From the Archives: Native vs. Invasive

Conservation // November 14, 2018

One in an occasional series in which FOW publishes articles that appeared in our publications in the past, and still resonate with us today. This piece was written by Susie Wilmerding, current FOW Director and appeared in FOW’s Winter 2008 Newsletter. Susie is the current chair of FOW’s Habitat Committee and former chair of the Conservation Committee.

Invasive plants are a problem that the Wissahickon Valley shares with most other natural areas throughout the country. These exotic/invasives are plants that reproduce rapidly and spread over large areas, displacing plants that are native to our region. Invasives often become a monoculture that has little ecological value to our native mammals, insects and birdlife. In the Wissahickon, there are several dozen trees, shrubs, vines and herbaceous plants that now thrive where native plants once grew.

Hamamelis virginiana, Photo courtesy of USDA

Hamamelis virginiana—Witch-hazel

When you are walking in the Wissahickon in November be sure to keep your eyes open for a tall shrub with small fragrant yellow flowers. Our native Witch-hazel blooms at this unlikely time of year when leaves are mostly fallen and the forest is gray. Depending on how much sunlight they receive, these shrubs can be profuse bloomers or just have a scattering of twisted spider-like fragrant flowers, but they are a wonderful surprise in late fall. The leaves on Witch-hazel are opposite, rounded, (obovate) with coarse teeth, and quite large, measuring 5-15 cm. They too turn yellow in the fall and are often hanging on when the flowers appear. This shrub is usually multi-stemmed with a vase-like shape, growing up to 20 feet. Witch-hazel is common in moist rocky woods throughout our region. You can spot several along the Early Implementation Trail project between Bells Mill Road and the Covered Bridge.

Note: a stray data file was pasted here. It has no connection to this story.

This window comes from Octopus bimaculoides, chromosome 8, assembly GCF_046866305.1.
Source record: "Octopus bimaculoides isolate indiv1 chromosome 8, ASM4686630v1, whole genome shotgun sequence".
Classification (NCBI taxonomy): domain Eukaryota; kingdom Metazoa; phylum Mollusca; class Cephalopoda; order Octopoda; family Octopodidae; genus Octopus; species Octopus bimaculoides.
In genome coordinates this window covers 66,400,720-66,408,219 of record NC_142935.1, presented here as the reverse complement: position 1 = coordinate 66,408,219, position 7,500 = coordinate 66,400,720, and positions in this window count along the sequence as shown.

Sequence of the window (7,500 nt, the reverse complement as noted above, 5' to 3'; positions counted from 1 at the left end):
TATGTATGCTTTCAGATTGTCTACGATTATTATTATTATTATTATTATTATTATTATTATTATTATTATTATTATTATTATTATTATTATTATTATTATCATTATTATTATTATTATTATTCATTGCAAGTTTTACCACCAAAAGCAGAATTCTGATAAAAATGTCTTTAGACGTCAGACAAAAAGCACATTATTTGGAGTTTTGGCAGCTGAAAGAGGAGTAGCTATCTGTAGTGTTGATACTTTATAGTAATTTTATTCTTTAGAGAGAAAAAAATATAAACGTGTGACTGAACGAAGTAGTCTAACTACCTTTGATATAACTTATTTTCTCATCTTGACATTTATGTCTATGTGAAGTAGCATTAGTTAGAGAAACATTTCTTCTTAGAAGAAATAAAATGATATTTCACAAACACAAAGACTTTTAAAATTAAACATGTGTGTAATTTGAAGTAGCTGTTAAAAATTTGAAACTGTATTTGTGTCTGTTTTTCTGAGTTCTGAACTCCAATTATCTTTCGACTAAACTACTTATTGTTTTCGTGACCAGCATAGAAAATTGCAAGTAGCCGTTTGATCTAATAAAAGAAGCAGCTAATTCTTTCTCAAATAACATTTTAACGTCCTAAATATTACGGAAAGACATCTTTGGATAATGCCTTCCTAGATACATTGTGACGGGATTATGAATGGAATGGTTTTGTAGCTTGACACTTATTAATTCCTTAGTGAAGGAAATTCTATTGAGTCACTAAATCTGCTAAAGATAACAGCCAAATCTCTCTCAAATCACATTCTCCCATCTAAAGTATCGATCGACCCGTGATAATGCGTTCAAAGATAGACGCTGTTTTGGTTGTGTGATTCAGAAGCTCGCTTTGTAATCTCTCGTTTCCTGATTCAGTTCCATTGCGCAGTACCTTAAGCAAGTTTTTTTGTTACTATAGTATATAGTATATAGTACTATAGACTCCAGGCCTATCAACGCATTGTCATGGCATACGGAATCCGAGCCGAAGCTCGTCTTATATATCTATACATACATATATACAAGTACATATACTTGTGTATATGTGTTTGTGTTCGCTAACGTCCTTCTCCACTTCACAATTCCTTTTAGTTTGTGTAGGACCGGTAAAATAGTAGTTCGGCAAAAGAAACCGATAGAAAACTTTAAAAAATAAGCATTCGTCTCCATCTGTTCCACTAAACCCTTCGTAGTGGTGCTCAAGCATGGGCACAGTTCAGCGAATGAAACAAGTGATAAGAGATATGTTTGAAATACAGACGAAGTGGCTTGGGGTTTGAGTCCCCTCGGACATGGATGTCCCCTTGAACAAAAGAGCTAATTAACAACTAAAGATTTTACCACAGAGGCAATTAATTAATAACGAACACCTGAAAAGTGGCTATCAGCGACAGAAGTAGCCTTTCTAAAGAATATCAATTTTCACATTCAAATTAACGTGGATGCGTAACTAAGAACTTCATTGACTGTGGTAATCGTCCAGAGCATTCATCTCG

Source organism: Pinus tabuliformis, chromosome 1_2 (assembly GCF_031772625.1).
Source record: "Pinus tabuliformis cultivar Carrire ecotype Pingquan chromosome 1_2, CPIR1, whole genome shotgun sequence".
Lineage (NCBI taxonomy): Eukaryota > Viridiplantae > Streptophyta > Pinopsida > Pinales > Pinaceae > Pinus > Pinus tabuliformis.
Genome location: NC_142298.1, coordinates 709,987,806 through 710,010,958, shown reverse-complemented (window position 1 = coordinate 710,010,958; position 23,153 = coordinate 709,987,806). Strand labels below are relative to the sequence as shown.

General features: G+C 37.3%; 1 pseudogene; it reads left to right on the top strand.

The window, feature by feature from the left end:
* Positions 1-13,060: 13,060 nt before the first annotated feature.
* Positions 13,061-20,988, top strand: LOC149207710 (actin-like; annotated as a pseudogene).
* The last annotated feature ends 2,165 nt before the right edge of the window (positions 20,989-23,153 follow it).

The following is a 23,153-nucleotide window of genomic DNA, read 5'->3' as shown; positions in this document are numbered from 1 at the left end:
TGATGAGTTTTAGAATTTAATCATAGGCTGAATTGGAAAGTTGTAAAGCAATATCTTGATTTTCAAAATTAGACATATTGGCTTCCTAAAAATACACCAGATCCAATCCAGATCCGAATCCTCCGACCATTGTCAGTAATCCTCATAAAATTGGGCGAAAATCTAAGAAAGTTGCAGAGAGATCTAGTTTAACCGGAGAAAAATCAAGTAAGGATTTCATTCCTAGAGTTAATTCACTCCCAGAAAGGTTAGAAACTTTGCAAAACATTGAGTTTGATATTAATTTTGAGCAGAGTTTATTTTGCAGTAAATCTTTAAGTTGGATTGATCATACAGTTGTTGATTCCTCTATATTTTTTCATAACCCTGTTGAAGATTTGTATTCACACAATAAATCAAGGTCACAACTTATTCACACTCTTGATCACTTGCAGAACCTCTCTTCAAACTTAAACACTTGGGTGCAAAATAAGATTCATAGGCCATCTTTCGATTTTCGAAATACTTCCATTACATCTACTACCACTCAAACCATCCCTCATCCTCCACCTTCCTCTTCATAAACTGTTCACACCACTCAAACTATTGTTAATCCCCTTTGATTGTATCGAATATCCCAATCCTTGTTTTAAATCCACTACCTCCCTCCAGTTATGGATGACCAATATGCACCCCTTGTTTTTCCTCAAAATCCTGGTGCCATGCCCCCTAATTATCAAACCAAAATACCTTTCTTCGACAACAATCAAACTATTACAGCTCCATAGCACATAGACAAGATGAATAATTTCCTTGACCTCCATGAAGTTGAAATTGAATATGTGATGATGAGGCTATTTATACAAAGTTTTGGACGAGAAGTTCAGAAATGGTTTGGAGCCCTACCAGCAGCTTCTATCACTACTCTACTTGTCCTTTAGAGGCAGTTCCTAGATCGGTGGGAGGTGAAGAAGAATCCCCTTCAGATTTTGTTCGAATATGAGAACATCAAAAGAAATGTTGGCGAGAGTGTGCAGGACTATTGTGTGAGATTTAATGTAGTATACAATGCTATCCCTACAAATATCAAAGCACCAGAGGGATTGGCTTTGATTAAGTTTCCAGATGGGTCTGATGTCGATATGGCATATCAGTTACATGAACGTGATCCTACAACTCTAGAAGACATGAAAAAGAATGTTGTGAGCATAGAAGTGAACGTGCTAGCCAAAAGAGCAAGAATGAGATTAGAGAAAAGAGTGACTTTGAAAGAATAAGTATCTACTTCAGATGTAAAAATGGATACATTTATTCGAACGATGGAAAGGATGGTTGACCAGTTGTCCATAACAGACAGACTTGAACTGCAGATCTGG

Euonymus alatus, Photo by Susie Wilmerding

Euonymus alatus— Burning-bush, Winged euonymus

Burning Bush is a favorite shrub in home and commercial plantings. Its brilliant red fall foliage is indeed spectacular. It can be identified at other times of the year by its corky “wings” that stick out from the twigs and branches. Euonymus is a medium sized shrub usually growing 4-6 inches, but sometimes much larger. It has multiple stems, and the dark green leaves grow in pairs along the stems. Euonymus is a popular shrub because of its easy care and fall color. It has been spread throughout our Park by birds, which eat its inconspicuous seeds and drop them everywhere. If you are walking in the woods in October and see a brilliant red shrub, the chances are good that it is Euonymus. Burning-bush originated in Asia, does not provide high quality food for our native birds, and displaces other more valuable shrubs in our woodlands.